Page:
4. Massive. Robot. Megafauna.

You’ll have to believe me when I say it was an act of restraint to get this far into the article before mentioning the colossal, fusion-beam-toting gigaphant in the room: HZD’s bestiary of mechanised megafauna. Even if they don’t know anything else about the game, people know it as “the one with the robot dinosaurs, right?”. And they really are showstoppers. From canister-backed grazing bots, to whip-tailed ambush predators and drill-faced, burrowing squamatomorphs [I asked Nate what this meant and he said "it means lizardy lad, basically" - Ed.] the size of trucks, the game’s 30-odd machines are a hit parade of creature design masterpieces. They feel just as real and alive as biological animals, and while they’re a thrill to fight (oh lord, the Thunderjaw), they’re just as satisfying to watch as they go about their daily business.

You need to watch them, too. Aloy, like many game protagonists, was raised as a hunter. But while this is usually just an excuse for a character to be very good at gunishing things, and is rapidly dropped in favour of you basically being a soldier, in HZD you never stop feeling like a hunter. The machines are the main source of the crafting materials and trade goods you rely on, and those goods run out fast. Even when the quests do get more soldiery, as you move across the landscape between them, you’ll frequently have to stop to plan hunting expeditions based on what you’re running low on, what beasts can be found in the local ecosystem, and what weapons and tactics you’ll need to take them down.

Every machine has a completely unique set of behaviours, attacks and weaknesses, and the only way to learn them is by studying them. Somehow, the game manages to convey the complex relationship between reverence and violence in pre-technological subsistence hunting, while also somehow involving plasma weapons. You’ll feel a lot of things about HZD’s enemies, but above all, you’ll feel respect. (With the one exception of the cargo-carrying, multi-limbed dickhead we dubbed “the bully crab”. This petty imbecile was forever shoving me into corners with its shield, then mauling me with its pathetic little hands. I will never, ever respect the bully crab.)

5. Everything else

Look, I have to wrap up in a minute because this is getting ridiculously long for what is ostensibly a listicle published off the back of a rumour. But there is so much more. HZD’s machines are as good as they are because everything about the way they look and behave makes sense in the context of the game’s backstory. It’s that internal consistency thing again, and it applies to so much in the game. Guerrilla Games made the effort to go one step beyond cliche in every element of HZD’s design, and it makes a literal world of difference.

That world is as post-apocalyptic as it gets, with the last, rusted traces of our civilisation just poking through at its edges, but it dodges so many of the knackered tropes that have made me sick of the whole after-the-end genre. It would have been so easy to write in tragicomic cults worshipping MacDonald’s signs and the like, but instead the few identifiable vestiges of our culture feel peripheral, as relevant to the people of HZD's world as Sumerian pottery is to most people today. The new human civilisations which have sprung up to replace us are weighty attempts at speculative anthropology, with aesthetics, customs and cultures designed from first principles, rather than being palette-swaps of historical peoples. Admittedly, I’m in way too privileged a social position to judge how well these invented cultures dodged appropriation - there were definitely moments of doubt - but they did so much more than the Vikings-but-not, Romans-but-not and Zulus-but-not of most fantasy settings.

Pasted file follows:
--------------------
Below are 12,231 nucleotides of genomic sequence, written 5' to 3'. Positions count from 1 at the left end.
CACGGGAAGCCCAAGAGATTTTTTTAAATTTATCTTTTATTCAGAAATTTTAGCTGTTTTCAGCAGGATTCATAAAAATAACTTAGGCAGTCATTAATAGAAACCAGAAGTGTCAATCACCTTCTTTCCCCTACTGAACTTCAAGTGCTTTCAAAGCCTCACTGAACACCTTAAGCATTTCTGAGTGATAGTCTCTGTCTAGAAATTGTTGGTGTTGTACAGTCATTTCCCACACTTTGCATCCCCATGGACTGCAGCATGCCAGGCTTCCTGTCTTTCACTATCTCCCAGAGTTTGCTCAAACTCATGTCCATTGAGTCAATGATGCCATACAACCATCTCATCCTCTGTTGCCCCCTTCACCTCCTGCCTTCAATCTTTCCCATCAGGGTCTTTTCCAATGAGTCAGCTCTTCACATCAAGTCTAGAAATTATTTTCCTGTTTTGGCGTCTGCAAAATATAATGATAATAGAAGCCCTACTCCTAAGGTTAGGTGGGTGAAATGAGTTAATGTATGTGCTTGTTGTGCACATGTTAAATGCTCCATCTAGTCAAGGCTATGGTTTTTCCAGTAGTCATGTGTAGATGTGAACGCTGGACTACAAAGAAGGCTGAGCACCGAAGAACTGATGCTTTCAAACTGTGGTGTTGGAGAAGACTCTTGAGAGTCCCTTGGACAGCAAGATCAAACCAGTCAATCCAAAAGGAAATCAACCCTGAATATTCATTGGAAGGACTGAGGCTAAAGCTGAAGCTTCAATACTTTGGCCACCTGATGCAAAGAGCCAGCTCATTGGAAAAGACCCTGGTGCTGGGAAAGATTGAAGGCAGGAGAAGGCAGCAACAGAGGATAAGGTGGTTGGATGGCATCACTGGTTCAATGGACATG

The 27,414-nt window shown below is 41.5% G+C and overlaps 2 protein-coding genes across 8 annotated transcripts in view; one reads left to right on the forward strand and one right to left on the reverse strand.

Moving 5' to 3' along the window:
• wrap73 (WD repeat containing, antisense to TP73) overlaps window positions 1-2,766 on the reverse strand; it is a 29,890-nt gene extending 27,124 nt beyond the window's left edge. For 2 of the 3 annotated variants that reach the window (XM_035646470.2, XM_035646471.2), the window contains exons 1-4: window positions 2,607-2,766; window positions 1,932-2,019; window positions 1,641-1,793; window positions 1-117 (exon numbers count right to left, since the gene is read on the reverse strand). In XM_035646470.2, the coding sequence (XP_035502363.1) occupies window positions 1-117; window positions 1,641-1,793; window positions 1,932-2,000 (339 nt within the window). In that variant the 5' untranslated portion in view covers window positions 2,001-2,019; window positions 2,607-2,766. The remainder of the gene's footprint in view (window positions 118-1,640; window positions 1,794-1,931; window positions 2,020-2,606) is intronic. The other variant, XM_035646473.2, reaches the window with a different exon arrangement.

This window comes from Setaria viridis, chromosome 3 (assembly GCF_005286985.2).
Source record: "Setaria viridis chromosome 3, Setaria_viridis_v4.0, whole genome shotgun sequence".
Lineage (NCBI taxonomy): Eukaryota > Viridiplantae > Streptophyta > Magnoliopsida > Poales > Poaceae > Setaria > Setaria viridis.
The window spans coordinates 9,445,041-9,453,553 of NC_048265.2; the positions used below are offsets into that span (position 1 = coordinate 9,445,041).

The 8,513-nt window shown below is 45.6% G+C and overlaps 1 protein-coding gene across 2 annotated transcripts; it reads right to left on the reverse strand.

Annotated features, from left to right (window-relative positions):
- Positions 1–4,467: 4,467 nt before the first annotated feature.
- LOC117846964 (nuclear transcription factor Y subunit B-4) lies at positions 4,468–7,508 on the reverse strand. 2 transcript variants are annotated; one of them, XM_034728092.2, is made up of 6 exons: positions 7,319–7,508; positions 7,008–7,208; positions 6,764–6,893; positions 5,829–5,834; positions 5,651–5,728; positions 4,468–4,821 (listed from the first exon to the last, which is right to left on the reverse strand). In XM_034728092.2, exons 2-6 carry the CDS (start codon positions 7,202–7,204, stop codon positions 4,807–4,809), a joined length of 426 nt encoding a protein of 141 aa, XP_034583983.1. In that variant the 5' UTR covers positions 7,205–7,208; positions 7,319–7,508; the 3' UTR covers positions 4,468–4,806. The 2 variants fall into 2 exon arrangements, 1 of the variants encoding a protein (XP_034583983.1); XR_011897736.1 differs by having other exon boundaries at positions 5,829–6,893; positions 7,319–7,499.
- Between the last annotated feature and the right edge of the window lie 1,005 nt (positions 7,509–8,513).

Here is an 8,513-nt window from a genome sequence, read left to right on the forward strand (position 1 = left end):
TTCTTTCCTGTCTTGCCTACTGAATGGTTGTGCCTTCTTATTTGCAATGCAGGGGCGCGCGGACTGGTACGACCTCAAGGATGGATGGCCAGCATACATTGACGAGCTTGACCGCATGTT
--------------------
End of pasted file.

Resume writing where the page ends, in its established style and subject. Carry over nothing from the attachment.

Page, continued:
I’ve not even talked about how beautiful it all is. The genuine awe I felt as I crested a grassy ridge and looked out over a maze of red-rock canyons and warm green pools, thronged with iron crocodiles beneath a setting sun. The sudden, chthonic thud of heavy footsteps which jolted me into a panic, until an immense but harmless Tallneck strode gracefully into view. The plains of rippling grass, with half-grown-over shapes that seemed like boulders, until I noticed the rivets which revealed them as wind turbines. The mechanical horses you can tame and ride (I called mine Fantasy Boy), with their flowing manes of flex-cable. And the full four hours of the game’s soundtrack, which runs the gamut from heartbreaking orchestral numbers, through voice-and-percussion diegetic pieces, and the anxiety-inducing, doomy electronica accompanying some later boss fights. There’s even a three-movement religious choral suite, composed in the language of the sun-worshipping Carja; I’m listening to it right now, and getting a bit weepy.

There’s more. A lot more. But I won’t get to talk about it, unless this rumour proves to be true. Come on, Sony. I know you’re reading. If you can let Death Stranding cross over, you can let Horizon: Zero Dawn come to PC as well. Do the right thing, yeah?